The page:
The Art of Focus Stacking

Published August 18th, 2020 by Tamron eNewsletter
Photographers tackle the nuance of depth of field all the time in macro photography. I often get asked, “Do you use focus stacking to help give dimension to an image?”  I do… but not often.   If we take a look at focus stacking in its simplest form, the reasons I choose to do so breaks down into 2 reasons.

Purpose or Inspiration.

“Purpose” is a bit utilitarian but becomes a useful tool when situational elements hinder photographic conditions. Here’s an example:

I was out in my garden taking photos of flowers. Dropping in this crisp, white background gave the image a more commercial look.  Using my SP 90mm F/2.8 Di VC USD Macro 1:1, I needed a hefty depth of field to fully wrap around the flower.  The problem was, even with great midday light, at F/32 my shutter speed was too slow. The flower blew around just enough to affect its overall sharpness. I clamped it down… I blocked the breeze…  It didn’t help.

Focus stacking was the solution in this case! I stacked 8 images at F/8 to achieve a faster shutter speed. Using manual focus, I started at the front and with each image, shifted my focus point slightly further back. Other added benefits to stacking in this case is an added overall clarity and image sharpness.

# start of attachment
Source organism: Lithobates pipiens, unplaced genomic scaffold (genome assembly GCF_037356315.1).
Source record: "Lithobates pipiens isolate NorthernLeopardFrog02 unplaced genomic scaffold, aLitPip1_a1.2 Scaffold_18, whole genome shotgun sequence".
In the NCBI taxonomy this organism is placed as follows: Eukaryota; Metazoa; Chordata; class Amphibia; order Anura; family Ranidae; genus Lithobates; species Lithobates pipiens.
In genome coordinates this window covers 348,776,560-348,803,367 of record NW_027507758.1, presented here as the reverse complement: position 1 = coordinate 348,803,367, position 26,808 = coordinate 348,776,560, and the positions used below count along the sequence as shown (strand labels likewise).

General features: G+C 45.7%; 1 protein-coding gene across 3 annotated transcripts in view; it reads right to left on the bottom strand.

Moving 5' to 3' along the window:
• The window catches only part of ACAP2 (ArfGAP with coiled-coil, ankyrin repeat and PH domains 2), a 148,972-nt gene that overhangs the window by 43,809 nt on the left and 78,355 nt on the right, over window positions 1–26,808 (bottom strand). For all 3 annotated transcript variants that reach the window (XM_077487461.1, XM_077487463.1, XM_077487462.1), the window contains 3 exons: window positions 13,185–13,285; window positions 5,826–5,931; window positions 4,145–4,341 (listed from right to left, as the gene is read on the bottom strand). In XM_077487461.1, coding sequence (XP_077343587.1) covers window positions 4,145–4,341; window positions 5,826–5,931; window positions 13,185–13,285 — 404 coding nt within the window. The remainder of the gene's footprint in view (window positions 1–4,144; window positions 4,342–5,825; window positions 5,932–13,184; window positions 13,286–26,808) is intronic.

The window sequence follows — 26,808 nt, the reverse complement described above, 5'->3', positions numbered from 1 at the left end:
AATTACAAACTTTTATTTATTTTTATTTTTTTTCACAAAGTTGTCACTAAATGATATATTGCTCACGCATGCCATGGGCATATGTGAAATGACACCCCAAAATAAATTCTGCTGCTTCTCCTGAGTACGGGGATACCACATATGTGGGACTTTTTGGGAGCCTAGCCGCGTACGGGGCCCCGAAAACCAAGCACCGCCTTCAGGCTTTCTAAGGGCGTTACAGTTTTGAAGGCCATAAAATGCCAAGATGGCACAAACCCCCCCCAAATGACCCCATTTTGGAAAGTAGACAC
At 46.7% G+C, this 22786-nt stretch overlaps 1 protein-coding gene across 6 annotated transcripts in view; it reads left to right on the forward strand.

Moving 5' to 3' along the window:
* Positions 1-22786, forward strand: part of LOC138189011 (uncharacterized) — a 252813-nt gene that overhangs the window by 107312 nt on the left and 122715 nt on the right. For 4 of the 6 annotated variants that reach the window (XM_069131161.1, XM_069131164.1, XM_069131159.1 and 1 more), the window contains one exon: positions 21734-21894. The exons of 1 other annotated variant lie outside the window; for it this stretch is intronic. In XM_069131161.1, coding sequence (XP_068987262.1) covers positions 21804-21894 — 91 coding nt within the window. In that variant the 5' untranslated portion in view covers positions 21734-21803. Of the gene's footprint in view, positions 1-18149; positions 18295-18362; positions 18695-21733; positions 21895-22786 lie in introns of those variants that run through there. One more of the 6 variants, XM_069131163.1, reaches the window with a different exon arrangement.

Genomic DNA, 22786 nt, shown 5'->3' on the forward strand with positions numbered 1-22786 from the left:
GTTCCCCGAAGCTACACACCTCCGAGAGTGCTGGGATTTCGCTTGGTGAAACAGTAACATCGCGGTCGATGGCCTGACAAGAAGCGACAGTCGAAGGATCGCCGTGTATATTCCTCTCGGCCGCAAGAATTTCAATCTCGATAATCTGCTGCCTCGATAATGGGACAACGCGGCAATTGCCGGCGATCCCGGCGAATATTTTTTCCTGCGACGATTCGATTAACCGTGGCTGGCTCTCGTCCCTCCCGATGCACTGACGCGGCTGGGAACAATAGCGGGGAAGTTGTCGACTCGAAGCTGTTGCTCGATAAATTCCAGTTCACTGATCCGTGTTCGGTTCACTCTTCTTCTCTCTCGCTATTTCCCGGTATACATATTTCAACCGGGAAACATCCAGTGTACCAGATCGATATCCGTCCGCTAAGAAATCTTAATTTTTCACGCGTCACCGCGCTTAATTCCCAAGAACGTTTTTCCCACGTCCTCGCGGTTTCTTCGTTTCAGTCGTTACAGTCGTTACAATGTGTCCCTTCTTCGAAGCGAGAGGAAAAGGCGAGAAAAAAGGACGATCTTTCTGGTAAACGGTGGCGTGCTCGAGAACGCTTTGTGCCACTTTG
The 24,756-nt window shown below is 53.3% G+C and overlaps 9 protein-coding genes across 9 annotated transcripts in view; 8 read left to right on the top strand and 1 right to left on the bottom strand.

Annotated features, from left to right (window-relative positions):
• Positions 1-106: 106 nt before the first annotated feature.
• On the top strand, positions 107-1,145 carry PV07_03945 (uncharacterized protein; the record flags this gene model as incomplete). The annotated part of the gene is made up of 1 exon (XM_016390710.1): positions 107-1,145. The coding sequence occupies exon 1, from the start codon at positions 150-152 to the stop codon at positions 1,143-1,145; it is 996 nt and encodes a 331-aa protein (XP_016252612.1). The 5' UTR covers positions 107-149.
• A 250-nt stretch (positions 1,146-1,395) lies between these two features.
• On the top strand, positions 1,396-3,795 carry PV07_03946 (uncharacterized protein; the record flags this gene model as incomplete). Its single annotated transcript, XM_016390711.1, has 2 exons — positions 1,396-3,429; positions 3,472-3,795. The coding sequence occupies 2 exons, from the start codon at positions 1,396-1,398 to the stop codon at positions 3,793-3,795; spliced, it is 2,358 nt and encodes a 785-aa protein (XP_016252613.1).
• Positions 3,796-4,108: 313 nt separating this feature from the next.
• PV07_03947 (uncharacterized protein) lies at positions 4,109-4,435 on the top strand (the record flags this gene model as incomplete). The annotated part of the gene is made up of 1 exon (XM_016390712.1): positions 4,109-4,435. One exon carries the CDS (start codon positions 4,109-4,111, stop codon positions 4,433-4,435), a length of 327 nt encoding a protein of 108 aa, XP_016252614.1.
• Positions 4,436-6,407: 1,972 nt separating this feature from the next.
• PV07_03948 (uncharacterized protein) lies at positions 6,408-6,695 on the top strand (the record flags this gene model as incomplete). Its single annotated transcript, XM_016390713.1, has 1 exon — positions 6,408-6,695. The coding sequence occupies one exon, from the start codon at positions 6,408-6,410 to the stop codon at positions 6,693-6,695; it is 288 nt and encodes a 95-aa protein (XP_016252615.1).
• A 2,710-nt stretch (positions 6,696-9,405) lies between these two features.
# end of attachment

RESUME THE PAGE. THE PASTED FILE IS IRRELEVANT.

Take a look at the close up below; notice the slight pixel diffraction? Even at ISO 100, a smaller aperture and faster shutter speed was needed to achieve the best clarity for this image.

In contrast, “Inspiration” starts with an artistic concept. In many of my photographs, I blend together shallow, non-distracting backgrounds with sharp subject detail.  I cannot achieve this look by simply closing down the aperture.  I like using shallow depth of field in my macro imagery to isolate subjects and decrease distractions. This first image is a simple two-image stack. One focusing on the wire barb; the other, focusing on the water droplet reflection. The morning dew is never an issue with Tamron’s moisture resistant construction.

Here’s another fun example. By isolating only the subjects in this little scene, I created a more realistic, life-sized appearance. Unsuspecting campers are about to get a surprise visitor to their campsite! Each photograph used in the stack focused on a different character in the scene.  Taken at F/2.8 with my Tamron 35mm F/2.8 DiIII M1:2, the close focusing capabilities were amazing! I chose this wider-angled focal length to aid in “real-life” perspective. The 35mm angle of view is a bit more environmental than the 90mm.

Helpful Tips: When creating your focus stacked photographs, use a tripod. Lining up each frame exactly is critical. Turn off any image stabilization. Use Manual Focus. Lastly, find a software that makes sense to you. There are many options. Photoshop, and now Lightroom has these capabilities. Helicon Focus, Affinity Focus, www.focusstacker.com are just a few others. The main idea is… have fun with it!

Published by JDenae

Professional Photographer and National Technical Representative for Tamron USA, Inc. Specializing in the "how" and "why" we create. Welcome to my personal blog page. Here are photographs and "How-to" articles from my photographic adventures. Forever an artist, you will find inspiration here. I re-imagine everyday materials, restore and upcycle vintage finds, and show you the DIY projects I am currently working on. Enjoy! Stay connected with me socially at @BelltamronUSA on FB, IG & Tw

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